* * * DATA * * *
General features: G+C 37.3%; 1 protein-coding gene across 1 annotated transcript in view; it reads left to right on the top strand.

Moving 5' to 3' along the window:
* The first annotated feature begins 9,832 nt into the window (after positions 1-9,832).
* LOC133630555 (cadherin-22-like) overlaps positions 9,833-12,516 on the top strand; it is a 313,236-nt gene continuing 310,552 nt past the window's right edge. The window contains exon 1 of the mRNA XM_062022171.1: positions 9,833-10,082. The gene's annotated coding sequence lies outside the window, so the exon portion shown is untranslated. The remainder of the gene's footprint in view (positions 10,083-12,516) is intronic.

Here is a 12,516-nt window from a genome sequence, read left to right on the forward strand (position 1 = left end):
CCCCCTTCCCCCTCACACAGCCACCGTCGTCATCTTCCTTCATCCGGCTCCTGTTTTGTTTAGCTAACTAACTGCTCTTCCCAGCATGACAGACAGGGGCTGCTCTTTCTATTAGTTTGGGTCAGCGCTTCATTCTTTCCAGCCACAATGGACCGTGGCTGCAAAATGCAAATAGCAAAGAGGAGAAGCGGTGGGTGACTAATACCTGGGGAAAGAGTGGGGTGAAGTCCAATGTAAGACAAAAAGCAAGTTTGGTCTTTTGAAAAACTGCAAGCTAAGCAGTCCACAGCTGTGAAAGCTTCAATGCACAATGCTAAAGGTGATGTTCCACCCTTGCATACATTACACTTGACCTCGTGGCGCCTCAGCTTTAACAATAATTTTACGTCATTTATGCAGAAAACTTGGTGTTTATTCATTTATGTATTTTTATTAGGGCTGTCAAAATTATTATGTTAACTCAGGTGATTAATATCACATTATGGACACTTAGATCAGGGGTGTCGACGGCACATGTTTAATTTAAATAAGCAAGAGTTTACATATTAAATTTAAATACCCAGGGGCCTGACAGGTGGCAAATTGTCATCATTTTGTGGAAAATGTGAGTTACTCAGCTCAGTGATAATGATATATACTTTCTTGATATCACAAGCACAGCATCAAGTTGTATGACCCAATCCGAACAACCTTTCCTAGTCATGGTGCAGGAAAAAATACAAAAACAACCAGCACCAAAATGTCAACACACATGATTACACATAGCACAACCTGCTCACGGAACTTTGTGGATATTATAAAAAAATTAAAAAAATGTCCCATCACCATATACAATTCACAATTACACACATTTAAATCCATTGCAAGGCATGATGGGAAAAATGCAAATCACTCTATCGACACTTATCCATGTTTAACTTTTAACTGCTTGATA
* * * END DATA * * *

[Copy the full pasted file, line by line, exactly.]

General features: G+C 37.3%; 1 protein-coding gene across 1 annotated transcript in view; it reads left to right on the top strand.

Moving 5' to 3' along the window:
* The first annotated feature begins 9,832 nt into the window (after positions 1-9,832).
* LOC133630555 (cadherin-22-like) overlaps positions 9,833-12,516 on the top strand; it is a 313,236-nt gene continuing 310,552 nt past the window's right edge. The window contains exon 1 of the mRNA XM_062022171.1: positions 9,833-10,082. The gene's annotated coding sequence lies outside the window, so the exon portion shown is untranslated. The remainder of the gene's footprint in view (positions 10,083-12,516) is intronic.

Here is a 12,516-nt window from a genome sequence, read left to right on the forward strand (position 1 = left end):
CCCCCTTCCCCCTCACACAGCCACCGTCGTCATCTTCCTTCATCCGGCTCCTGTTTTGTTTAGCTAACTAACTGCTCTTCCCAGCATGACAGACAGGGGCTGCTCTTTCTATTAGTTTGGGTCAGCGCTTCATTCTTTCCAGCCACAATGGACCGTGGCTGCAAAATGCAAATAGCAAAGAGGAGAAGCGGTGGGTGACTAATACCTGGGGAAAGAGTGGGGTGAAGTCCAATGTAAGACAAAAAGCAAGTTTGGTCTTTTGAAAAACTGCAAGCTAAGCAGTCCACAGCTGTGAAAGCTTCAATGCACAATGCTAAAGGTGATGTTCCACCCTTGCATACATTACACTTGACCTCGTGGCGCCTCAGCTTTAACAATAATTTTACGTCATTTATGCAGAAAACTTGGTGTTTATTCATTTATGTATTTTTATTAGGGCTGTCAAAATTATTATGTTAACTCAGGTGATTAATATCACATTATGGACACTTAGATCAGGGGTGTCGACGGCACATGTTTAATTTAAATAAGCAAGAGTTTACATATTAAATTTAAATACCCAGGGGCCTGACAGGTGGCAAATTGTCATCATTTTGTGGAAAATGTGAGTTACTCAGCTCAGTGATAATGATATATACTTTCTTGATATCACAAGCACAGCATCAAGTTGTATGACCCAATCCGAACAACCTTTCCTAGTCATGGTGCAGGAAAAAATACAAAAACAACCAGCACCAAAATGTCAACACACATGATTACACATAGCACAACCTGCTCACGGAACTTTGTGGATATTATAAAAAAATTAAAAAAATGTCCCATCACCATATACAATTCACAATTACACACATTTAAATCCATTGCAAGGCATGATGGGAAAAATGCAAATCACTCTATCGACACTTATCCATGTTTAACTTTTAACTGCTTGATA